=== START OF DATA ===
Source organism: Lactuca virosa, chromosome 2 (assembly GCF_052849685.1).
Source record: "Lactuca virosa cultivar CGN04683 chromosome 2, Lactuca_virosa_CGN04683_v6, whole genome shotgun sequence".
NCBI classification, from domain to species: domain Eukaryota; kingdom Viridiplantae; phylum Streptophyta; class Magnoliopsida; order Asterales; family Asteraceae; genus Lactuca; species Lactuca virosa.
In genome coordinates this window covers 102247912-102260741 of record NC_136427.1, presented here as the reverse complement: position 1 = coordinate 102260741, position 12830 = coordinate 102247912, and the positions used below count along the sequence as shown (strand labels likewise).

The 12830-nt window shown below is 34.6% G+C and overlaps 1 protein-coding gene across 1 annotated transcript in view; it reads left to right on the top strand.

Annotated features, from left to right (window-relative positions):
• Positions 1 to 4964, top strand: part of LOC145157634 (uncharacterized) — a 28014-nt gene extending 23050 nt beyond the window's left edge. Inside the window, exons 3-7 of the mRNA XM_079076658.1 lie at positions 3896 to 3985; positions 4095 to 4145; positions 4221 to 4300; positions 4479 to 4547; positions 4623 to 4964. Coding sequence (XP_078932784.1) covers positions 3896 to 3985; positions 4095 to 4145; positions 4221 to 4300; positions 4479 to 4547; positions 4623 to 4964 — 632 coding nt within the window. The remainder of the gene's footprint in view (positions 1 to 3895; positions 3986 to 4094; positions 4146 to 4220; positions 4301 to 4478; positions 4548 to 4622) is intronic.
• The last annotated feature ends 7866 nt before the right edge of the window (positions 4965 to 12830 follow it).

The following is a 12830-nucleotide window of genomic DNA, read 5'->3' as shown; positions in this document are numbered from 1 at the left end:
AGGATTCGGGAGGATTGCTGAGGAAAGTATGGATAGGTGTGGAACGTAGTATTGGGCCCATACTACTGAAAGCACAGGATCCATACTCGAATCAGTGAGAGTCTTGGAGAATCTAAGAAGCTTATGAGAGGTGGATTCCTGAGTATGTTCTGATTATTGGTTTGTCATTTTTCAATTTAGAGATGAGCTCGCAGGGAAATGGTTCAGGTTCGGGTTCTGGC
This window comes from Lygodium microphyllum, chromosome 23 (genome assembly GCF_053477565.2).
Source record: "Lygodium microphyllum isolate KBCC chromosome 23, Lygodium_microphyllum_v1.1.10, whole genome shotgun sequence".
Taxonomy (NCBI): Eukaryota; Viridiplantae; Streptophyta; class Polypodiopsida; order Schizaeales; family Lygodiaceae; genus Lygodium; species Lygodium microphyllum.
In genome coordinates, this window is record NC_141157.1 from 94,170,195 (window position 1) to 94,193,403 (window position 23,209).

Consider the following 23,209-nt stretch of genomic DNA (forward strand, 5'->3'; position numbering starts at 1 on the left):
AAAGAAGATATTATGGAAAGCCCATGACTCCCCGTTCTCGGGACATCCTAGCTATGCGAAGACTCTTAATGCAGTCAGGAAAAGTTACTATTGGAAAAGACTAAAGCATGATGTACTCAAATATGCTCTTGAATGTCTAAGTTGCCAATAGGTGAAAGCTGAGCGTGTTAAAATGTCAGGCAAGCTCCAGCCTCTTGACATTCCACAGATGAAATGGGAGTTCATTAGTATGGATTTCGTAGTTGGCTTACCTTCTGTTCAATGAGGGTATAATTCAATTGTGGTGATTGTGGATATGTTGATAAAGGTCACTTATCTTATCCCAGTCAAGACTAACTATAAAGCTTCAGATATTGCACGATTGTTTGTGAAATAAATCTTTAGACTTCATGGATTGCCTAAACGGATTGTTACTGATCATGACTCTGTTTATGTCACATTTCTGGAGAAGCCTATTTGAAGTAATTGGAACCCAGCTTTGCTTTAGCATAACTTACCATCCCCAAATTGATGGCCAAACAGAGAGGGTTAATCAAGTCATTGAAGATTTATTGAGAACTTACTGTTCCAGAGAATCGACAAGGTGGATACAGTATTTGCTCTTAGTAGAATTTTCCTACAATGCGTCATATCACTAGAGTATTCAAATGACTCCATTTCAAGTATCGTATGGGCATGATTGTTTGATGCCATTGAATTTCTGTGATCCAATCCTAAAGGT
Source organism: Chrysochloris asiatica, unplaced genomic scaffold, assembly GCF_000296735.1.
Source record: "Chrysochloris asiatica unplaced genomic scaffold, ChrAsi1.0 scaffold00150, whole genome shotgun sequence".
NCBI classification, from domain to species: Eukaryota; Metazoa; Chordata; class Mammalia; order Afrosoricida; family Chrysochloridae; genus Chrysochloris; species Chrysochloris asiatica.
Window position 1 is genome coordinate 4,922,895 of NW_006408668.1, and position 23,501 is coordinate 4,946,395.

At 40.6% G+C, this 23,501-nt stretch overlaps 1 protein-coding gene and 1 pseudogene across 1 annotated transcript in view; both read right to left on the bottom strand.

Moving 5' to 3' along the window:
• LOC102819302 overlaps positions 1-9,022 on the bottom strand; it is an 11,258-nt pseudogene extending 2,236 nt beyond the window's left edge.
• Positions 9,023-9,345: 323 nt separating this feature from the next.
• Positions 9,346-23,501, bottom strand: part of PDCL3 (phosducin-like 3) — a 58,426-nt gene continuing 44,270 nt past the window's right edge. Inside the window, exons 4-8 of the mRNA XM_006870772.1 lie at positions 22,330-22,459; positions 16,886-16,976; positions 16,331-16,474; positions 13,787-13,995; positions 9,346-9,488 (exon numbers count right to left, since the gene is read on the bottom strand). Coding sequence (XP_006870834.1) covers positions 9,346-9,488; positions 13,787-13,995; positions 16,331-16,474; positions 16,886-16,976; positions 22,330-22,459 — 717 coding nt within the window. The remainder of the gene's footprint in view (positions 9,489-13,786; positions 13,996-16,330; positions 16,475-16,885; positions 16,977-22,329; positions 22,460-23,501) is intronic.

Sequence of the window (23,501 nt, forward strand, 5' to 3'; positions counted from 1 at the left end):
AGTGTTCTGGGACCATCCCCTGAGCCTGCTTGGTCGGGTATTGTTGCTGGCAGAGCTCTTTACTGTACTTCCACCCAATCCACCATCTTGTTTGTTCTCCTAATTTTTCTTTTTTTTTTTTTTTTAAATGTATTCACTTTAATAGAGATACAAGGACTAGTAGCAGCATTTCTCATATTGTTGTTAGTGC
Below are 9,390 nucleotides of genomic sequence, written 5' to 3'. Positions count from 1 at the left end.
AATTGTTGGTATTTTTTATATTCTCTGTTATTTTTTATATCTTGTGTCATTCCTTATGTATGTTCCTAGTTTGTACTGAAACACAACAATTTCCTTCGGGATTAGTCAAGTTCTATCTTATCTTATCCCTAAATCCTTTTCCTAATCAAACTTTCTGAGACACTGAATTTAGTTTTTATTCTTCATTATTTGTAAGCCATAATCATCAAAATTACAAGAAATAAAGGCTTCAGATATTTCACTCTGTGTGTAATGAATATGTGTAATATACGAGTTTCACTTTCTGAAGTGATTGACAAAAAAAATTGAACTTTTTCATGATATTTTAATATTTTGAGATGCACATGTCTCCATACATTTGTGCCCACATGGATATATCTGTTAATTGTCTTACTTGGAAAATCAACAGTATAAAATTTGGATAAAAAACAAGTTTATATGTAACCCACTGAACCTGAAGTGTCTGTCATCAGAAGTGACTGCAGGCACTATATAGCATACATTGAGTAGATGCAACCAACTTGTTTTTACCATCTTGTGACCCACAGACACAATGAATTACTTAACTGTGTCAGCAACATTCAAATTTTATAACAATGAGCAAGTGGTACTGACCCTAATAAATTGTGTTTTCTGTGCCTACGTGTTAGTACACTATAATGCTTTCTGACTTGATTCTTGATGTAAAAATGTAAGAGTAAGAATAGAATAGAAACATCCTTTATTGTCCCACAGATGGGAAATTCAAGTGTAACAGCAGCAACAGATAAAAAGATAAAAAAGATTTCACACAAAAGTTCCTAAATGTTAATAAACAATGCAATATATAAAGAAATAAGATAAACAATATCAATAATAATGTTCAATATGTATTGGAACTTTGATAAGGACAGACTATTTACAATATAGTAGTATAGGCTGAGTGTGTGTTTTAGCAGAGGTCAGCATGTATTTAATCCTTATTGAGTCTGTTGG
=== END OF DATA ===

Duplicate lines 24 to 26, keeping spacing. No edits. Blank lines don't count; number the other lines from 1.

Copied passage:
• Positions 9,023-9,345: 323 nt separating this feature from the next.
• Positions 9,346-23,501, bottom strand: part of PDCL3 (phosducin-like 3) — a 58,426-nt gene continuing 44,270 nt past the window's right edge. Inside the window, exons 4-8 of the mRNA XM_006870772.1 lie at positions 22,330-22,459; positions 16,886-16,976; positions 16,331-16,474; positions 13,787-13,995; positions 9,346-9,488 (exon numbers count right to left, since the gene is read on the bottom strand). Coding sequence (XP_006870834.1) covers positions 9,346-9,488; positions 13,787-13,995; positions 16,331-16,474; positions 16,886-16,976; positions 22,330-22,459 — 717 coding nt within the window. The remainder of the gene's footprint in view (positions 9,489-13,786; positions 13,996-16,330; positions 16,475-16,885; positions 16,977-22,329; positions 22,460-23,501) is intronic.

Sequence of the window (23,501 nt, forward strand, 5' to 3'; positions counted from 1 at the left end):